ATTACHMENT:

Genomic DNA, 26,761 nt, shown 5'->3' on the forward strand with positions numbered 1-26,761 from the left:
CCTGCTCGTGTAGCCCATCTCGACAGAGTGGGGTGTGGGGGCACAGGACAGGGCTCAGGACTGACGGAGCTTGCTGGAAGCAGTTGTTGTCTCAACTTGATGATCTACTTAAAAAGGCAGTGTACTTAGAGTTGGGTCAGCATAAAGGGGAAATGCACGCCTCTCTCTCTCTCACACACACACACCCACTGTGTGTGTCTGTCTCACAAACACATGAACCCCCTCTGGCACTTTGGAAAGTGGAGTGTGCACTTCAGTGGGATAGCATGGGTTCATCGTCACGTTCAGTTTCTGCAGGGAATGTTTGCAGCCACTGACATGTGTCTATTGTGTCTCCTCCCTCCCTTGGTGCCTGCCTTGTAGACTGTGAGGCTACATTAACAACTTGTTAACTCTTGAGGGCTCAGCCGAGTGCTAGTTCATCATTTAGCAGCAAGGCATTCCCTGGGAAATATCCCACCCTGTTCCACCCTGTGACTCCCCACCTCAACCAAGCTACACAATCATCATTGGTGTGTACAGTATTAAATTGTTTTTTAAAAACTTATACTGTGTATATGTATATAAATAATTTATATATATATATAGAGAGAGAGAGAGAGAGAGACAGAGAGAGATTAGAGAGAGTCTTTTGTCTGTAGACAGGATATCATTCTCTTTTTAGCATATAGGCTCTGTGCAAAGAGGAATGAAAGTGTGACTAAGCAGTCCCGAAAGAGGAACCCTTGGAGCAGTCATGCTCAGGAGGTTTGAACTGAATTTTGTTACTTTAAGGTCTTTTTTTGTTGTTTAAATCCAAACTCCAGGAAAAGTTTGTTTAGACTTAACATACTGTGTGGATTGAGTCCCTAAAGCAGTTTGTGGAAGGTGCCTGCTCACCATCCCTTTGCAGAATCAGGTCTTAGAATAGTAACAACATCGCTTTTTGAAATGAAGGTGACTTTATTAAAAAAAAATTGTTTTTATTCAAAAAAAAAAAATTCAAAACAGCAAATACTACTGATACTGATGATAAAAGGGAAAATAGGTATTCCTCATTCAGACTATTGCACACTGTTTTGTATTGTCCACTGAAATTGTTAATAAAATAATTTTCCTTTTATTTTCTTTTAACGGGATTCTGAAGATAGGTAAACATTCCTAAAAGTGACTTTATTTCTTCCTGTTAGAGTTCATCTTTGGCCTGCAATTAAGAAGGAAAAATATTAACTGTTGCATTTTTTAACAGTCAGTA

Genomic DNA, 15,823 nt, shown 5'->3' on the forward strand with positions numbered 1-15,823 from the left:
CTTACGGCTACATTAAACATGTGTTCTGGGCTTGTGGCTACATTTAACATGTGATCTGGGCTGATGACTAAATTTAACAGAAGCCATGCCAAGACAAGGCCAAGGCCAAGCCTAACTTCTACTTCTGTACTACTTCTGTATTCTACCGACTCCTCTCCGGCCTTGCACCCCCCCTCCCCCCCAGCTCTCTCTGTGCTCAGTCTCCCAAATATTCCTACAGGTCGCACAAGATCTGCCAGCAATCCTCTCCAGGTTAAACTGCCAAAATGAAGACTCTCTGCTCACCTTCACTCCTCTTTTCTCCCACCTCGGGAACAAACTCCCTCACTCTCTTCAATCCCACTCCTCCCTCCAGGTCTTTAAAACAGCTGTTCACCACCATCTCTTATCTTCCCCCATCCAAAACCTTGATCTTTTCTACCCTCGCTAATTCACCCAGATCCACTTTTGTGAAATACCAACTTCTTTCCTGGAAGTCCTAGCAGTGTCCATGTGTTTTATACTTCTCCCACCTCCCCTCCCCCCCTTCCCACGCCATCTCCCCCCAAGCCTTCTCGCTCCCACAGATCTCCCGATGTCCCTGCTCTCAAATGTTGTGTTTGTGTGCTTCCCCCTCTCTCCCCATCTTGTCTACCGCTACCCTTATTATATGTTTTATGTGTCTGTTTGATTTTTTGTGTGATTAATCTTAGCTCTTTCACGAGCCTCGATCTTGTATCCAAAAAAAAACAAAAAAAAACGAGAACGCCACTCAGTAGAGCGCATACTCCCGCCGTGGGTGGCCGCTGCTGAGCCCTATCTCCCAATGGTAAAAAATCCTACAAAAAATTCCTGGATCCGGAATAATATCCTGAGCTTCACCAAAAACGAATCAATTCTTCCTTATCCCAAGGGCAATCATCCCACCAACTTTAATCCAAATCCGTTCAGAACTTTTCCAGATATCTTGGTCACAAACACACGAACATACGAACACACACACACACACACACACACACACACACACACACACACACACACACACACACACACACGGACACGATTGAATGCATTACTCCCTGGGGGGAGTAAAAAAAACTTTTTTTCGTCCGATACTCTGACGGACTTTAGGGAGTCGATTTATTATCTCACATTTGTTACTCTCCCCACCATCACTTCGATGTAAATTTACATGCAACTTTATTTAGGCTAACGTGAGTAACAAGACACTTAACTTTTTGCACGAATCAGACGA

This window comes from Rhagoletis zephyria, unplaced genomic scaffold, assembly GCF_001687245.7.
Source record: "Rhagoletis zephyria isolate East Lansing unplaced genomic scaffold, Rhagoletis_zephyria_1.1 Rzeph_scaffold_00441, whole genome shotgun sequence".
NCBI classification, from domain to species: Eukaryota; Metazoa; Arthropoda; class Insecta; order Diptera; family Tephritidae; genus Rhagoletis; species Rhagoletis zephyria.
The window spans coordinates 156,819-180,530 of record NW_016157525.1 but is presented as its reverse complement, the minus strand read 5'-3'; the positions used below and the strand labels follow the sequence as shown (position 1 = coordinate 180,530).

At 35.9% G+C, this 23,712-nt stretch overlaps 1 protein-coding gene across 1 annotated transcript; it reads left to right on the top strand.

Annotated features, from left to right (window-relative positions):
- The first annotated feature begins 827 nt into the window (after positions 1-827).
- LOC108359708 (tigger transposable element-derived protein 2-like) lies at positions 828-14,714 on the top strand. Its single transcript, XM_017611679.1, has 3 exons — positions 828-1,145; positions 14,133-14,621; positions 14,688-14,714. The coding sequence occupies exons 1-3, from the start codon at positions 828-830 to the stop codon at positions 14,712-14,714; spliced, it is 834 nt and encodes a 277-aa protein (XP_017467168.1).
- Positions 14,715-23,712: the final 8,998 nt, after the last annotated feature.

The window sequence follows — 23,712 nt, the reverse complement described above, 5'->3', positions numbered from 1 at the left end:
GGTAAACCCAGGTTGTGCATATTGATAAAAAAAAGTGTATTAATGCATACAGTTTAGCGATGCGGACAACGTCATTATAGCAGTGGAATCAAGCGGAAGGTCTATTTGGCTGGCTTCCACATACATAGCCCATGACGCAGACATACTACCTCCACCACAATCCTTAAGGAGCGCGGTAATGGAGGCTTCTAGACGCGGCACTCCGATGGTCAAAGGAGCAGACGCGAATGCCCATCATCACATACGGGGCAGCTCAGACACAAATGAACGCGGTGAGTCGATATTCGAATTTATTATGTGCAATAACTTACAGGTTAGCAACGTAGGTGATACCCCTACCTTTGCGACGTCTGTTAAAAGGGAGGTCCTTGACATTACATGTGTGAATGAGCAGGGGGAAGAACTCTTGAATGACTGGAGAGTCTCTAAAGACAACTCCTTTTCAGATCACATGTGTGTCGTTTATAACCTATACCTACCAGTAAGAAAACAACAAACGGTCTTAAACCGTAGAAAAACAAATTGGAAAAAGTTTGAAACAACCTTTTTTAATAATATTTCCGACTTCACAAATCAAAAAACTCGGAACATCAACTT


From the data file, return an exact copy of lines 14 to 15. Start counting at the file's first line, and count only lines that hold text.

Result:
The window sequence follows — 23,712 nt, the reverse complement described above, 5'->3', positions numbered from 1 at the left end:
GGTAAACCCAGGTTGTGCATATTGATAAAAAAAAGTGTATTAATGCATACAGTTTAGCGATGCGGACAACGTCATTATAGCAGTGGAATCAAGCGGAAGGTCTATTTGGCTGGCTTCCACATACATAGCCCATGACGCAGACATACTACCTCCACCACAATCCTTAAGGAGCGCGGTAATGGAGGCTTCTAGACGCGGCACTCCGATGGTCAAAGGAGCAGACGCGAATGCCCATCATCACATACGGGGCAGCTCAGACACAAATGAACGCGGTGAGTCGATATTCGAATTTATTATGTGCAATAACTTACAGGTTAGCAACGTAGGTGATACCCCTACCTTTGCGACGTCTGTTAAAAGGGAGGTCCTTGACATTACATGTGTGAATGAGCAGGGGGAAGAACTCTTGAATGACTGGAGAGTCTCTAAAGACAACTCCTTTTCAGATCACATGTGTGTCGTTTATAACCTATACCTACCAGTAAGAAAACAACAAACGGTCTTAAACCGTAGAAAAACAAATTGGAAAAAGTTTGAAACAACCTTTTTTAATAATATTTCCGACTTCACAAATCAAAAAACTCGGAACATCAACTT